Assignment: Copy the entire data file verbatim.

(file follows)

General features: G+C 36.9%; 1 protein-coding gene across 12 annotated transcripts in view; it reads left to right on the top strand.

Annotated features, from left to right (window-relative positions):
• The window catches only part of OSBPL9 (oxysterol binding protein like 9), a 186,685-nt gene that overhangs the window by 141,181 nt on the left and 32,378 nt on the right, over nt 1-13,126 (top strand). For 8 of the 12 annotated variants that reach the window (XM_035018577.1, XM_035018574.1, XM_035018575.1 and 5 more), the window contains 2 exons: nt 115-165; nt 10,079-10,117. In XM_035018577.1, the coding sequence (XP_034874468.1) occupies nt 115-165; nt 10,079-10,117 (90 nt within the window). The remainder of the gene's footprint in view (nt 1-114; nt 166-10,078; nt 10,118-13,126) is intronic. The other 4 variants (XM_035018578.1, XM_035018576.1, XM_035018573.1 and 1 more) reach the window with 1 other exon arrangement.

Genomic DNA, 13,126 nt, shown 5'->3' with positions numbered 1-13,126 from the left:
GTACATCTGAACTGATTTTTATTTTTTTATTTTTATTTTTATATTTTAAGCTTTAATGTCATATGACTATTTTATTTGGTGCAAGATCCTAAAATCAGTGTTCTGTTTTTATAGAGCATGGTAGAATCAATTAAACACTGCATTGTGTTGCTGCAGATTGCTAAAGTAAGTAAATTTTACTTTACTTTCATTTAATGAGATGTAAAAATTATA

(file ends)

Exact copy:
General features: G+C 36.9%; 1 protein-coding gene across 12 annotated transcripts in view; it reads left to right on the top strand.

Annotated features, from left to right (window-relative positions):
• The window catches only part of OSBPL9 (oxysterol binding protein like 9), a 186,685-nt gene that overhangs the window by 141,181 nt on the left and 32,378 nt on the right, over nt 1-13,126 (top strand). For 8 of the 12 annotated variants that reach the window (XM_035018577.1, XM_035018574.1, XM_035018575.1 and 5 more), the window contains 2 exons: nt 115-165; nt 10,079-10,117. In XM_035018577.1, the coding sequence (XP_034874468.1) occupies nt 115-165; nt 10,079-10,117 (90 nt within the window). The remainder of the gene's footprint in view (nt 1-114; nt 166-10,078; nt 10,118-13,126) is intronic. The other 4 variants (XM_035018578.1, XM_035018576.1, XM_035018573.1 and 1 more) reach the window with 1 other exon arrangement.

Genomic DNA, 13,126 nt, shown 5'->3' with positions numbered 1-13,126 from the left:
GTACATCTGAACTGATTTTTATTTTTTTATTTTTATTTTTATATTTTAAGCTTTAATGTCATATGACTATTTTATTTGGTGCAAGATCCTAAAATCAGTGTTCTGTTTTTATAGAGCATGGTAGAATCAATTAAACACTGCATTGTGTTGCTGCAGATTGCTAAAGTAAGTAAATTTTACTTTACTTTCATTTAATGAGATGTAAAAATTATA